In Pursuit of Reality

Posted: March 23, 2010 in Uncategorized

I’ve noticed staff in the most successful businesses have always got a strong grip on the realities of the business, its products and the market. The less successful ones either failed to discuss problems or are convinced of things which are not really true.

I’ve always watched this play out with interest and recently I’ve become convinced it’s one of the most important factors which influence a business’s success. I’ve seen people sit around meeting room tables for hours discussing the currently accepted reality without actually touching on anything remotely real.

Often when people tell me why something didn’t work they are describing a symptom, this lack of reality is often the root cause.

Jim Colins, Author of Good to Great researched 1,435 companies to find the factors that contributed to the success of the great ones. Based on this research, “Confront the Brutal Facts” is one of the first chapters.

One of the key factors in the success of the great companies was a series of good decisions. The good decisions flowed from the fact that they all made a consistent and thorough effort to confront reality, internalizing the facts relevant to their market. Having lofty goals can be good, but you can never lose sight of what the reality is on the ground, no matter how much you will it to be different.

To do this a management team must value honesty and encourage everyone to contribute their angle particularly if it doesn’t fit with the current view.

Here are some of the common examples:

Reality Fail 1. Setting strategy based on incorrect assumptions

This reality distortion happens when members of the management team come up with a direction for the company; they have drawn conclusions incorrectly and may have drawn on supporting evidence without fully understanding it. But the company is now convinced and the new reality is this plan will make the company successful.

Reality Fail 2. Failing to understand the company’s real problems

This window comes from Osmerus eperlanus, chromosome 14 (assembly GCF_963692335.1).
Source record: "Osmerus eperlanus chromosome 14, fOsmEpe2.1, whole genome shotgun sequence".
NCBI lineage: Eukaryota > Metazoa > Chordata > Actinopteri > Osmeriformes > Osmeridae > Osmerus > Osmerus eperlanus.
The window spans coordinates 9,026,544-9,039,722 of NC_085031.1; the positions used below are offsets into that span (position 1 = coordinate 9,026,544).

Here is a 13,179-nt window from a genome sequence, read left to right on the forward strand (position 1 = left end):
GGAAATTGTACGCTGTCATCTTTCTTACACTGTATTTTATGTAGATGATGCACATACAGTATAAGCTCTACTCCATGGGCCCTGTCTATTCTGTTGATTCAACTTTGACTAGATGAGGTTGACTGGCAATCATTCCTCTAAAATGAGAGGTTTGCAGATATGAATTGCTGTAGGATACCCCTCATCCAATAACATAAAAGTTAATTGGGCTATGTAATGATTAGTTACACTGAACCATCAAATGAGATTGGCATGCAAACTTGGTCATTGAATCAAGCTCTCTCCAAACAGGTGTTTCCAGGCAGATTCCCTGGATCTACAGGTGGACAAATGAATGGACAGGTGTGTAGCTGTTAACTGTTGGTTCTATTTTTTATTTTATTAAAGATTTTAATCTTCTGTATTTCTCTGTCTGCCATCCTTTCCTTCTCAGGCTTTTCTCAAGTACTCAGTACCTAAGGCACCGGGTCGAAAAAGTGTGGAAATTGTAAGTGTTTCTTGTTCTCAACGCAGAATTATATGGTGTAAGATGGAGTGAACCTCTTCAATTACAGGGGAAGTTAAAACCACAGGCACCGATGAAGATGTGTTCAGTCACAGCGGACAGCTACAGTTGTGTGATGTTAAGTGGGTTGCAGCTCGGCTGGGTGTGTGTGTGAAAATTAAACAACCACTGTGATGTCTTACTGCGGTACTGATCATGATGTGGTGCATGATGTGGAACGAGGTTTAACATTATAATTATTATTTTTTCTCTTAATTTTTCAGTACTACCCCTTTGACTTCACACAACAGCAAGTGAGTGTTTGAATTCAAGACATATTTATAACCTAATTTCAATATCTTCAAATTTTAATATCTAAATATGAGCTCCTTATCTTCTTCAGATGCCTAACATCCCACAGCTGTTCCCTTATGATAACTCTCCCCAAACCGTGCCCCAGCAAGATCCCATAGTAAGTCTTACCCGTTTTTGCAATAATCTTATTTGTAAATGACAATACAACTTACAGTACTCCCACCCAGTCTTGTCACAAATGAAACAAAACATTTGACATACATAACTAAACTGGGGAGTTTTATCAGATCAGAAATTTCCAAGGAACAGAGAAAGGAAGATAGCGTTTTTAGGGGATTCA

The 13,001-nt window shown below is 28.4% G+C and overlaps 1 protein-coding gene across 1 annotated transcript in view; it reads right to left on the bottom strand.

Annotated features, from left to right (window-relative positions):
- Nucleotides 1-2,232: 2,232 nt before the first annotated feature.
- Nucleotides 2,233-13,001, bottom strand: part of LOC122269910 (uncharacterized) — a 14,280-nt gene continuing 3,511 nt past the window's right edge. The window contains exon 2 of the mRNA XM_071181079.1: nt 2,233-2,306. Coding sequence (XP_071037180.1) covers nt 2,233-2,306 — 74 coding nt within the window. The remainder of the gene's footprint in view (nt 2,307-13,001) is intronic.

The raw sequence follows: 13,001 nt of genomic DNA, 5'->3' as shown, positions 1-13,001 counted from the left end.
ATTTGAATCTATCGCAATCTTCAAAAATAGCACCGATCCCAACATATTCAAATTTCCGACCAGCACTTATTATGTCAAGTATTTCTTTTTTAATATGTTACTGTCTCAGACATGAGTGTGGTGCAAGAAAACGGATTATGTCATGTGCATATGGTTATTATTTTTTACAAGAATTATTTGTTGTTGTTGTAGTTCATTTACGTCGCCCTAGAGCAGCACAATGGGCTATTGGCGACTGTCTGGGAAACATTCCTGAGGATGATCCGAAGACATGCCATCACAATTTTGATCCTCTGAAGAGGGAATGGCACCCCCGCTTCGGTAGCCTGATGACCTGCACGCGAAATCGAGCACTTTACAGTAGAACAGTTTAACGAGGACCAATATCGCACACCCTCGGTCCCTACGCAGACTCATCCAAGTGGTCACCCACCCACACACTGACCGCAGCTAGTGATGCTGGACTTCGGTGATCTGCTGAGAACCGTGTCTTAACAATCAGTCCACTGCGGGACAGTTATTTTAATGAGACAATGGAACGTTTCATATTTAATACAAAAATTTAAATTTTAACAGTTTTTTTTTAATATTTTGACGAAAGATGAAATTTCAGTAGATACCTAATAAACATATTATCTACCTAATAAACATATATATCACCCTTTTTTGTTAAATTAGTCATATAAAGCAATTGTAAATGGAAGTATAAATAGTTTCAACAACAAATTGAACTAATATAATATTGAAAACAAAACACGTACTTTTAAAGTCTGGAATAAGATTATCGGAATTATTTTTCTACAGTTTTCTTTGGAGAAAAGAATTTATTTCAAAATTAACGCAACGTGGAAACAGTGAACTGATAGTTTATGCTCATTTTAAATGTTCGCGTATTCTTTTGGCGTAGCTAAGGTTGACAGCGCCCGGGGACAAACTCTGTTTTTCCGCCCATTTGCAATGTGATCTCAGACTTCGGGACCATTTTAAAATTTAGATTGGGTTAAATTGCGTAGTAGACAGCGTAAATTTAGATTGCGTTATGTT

Companies that have executed on bad strategy will eventually come to a place where they have to discuss why things are not going to plan. This is the right time to really dig into the reality of why something is not working. This may take some proper analysis and will most likely dig up problems which may be embarrassing.
For many management teams this is not an option. There will be loose discussion which will surface the new idea of what will make the company successful. Then the company will go forward, the staff understanding the new direction as being reality.

Reality Fail 3. Failing to start bailing water

Later in the lifecycle this phenomenon can manifest itself in companies start to collapse, everyone accepts that everything is going well when what they should be doing is having heated meetings trying to get to the root cause of the companies problems.

The solution

Companies that fall into these traps generally flounder around changing direction till they fail. For businesses to set themselves up for success they need to make reality their common language. To do this they need to introduce a culture where staff and in particular the management team is encouraged to rigorously question and analyze what is accepted as reality. When decisions have to be made egos must be put aside, outside experts drawn into the discussions if necessary and everyone must be drawn on to present any evidence they have. No decision should be made till all the assumptions are verified.

John D Rockefeller is still the richest man in history (by a huge margin) and he did this by being an exceptional businessman. In the history he wrote of this life he found this concept important enough to write in the first page of chapter one.

We had discussed and argued and hammered away at questions until we came to agree, and it has always been a happiness to me to feel that we had been frank and aboveboard with each other. Without this, business associates cannot get the best out of their work.

It is not always the easiest of tasks to induce strong, forceful men to agree. It has always been our policy to hear patiently and discuss frankly until the last shred of evidence is on the table, before trying to reach a conclusion and to decide finally upon a course of action.

You can conclude that he put his ego aside, hired a brilliant team and put in place an environment which fostered good decision making and it worked. As Jim Clark wrote it’s not always pleasant to debate something rigorously but if the future of the business was involved the winning teams he identified did just that. They often had heated arguments which lasted for weeks, bringing more and more facts to the table until they reached a unanimous decision, then they all put aside their original differences and got on with it, comfortable in the knowledge that the direction was correct.

I think there is a lesson here for high tech companies where assumptions about markets with huge potential often go unchecked and direction is often set and accepted as right without analyzing reality. I would be interested to see how other people out there have observed and interpreted this.


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